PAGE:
Three Dog Nightmare
The success that Chuck Negron achieved as lead singer for hitmakers Three Dog Night surpassed even his greatest expectations. But that success – 18 consecutive Top 20 hits, sold-out stadium shows, more than 90 million in album sales and an enduring radio legacy that includes “Mama Told Me (Not to Come),” “Shambala” and “Joy to the World” – does not quite match the miracle that Negron is still alive. And singing.
Music took Negron to the top of the world; drugs brought him down lower than imaginable. Three Dog Night, which Negron formed with singing partners Cory Wells and Danny Hutton in 1967, had its first hit, “One (Is the Loneliest Number),” in 1969. By 1975, the group had sold 50 million albums.
By 1977, Negron was a heroin addict, without a band, without friends, abandoned by his family.
“I really dedicated my life to drugs,” said Negron. “I spent 1977 to 1981 just an out-and-out junkie, shooting drugs all day, spending loads of money. I was a pathetic ass, a self-indulgent junkie.”
But things would get worse for Negron; in the late ’70s and early ’80s, he still had money to blow. After Three Dog Night broke up following a reunion that lasted from 1981 to ’85, Negron burrowed even deeper into the low life.
“I was spending $20,000 a week, buying everyone drugs and food,” said Negron, now in his mid-50s. “I went through everything – the pension plan, all the protection the business people had done. All I had was my royalties, which at the time was real slim. I’m embarrassed to say I don’t even know where it all went.”
The dawn of the ’90s found Negron hitting rock bottom: homeless, broke, spending nights in an abandoned building in south-central Los Angeles. His once-athletic 6-foot-1 frame carried just 126 pounds. A rock bottom moment came in 1991, when his last remaining friend, an attorney and sometime girlfriend named Robin Silna, tried to offer Negron a last helping hand. The junkie responded by attempting to steal Silna’s car. He got caught.
“I was given an option,” said Negron. “Go to this place Cri-Help, or go to prison.” Negron had seen enough rehab centers like Cri-Help; up to that point, he had managed to fail nearly 50 rehab programs. “I asked if there was another alternative. They said no, so I chose Cri-Help.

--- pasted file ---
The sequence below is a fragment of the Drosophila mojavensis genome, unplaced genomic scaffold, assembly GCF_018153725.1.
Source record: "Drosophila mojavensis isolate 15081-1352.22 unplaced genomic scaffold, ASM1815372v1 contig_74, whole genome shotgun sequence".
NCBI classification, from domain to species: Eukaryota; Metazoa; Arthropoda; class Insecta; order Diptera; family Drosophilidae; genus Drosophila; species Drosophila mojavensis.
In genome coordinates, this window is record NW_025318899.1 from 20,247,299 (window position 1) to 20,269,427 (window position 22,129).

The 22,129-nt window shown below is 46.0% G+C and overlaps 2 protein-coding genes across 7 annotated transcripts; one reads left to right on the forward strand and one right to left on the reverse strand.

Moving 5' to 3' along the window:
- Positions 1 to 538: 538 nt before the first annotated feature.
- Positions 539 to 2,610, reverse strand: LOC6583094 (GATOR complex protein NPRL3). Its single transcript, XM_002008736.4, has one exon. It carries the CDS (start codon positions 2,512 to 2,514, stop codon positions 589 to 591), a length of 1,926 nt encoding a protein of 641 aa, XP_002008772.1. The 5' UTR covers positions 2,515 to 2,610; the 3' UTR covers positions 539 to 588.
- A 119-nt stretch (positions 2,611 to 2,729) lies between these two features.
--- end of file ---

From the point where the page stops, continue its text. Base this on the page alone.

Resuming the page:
“It’s the last house on the block. It’s a rough place. It’s like prison. And this place saved my life.”
Last fall, Negron came to Aspen to speak to the students of Aspen High School about that life and the dangers of drug use. Tonight, Friday, April 2, Negron returns to Aspen, this time to the Wheeler Opera House, where he will demonstrate the recovery of his singing career. The performance, with Negron backed by his six-piece band, is presented by Aspen High School’s HEROES class, and is a benefit for the school’s drug education programs.
Opening for Negron is Starwood, the reunited band that was a centerpiece of Aspen’s music scene in the mid-’70s. The reunited Starwood features four original members of the band – singer-guitarists Bobby Mason and Haden Gregg, bassist Bernie Mysior and saxophonist Bryan Savage. Rounding out the group will be drummer Sean Sunkel, keyboardist (and one-time Three Dog Night member) David Bluefield, saxophonist Chris Bank and percussionist Tudi Calderon. Bronx beginnings Chuck Negron grew up in the Bronx, the son of a single teen-age mother. He divided his own teen-age time between the subways and street corners, where he would sing doo-wop with his buddy Bobby Pittari, and the basketball courts, polishing the game that would earn him college scholarship offers. Despite the absence of a father and the time spent on the streets, it was not a life without guidance.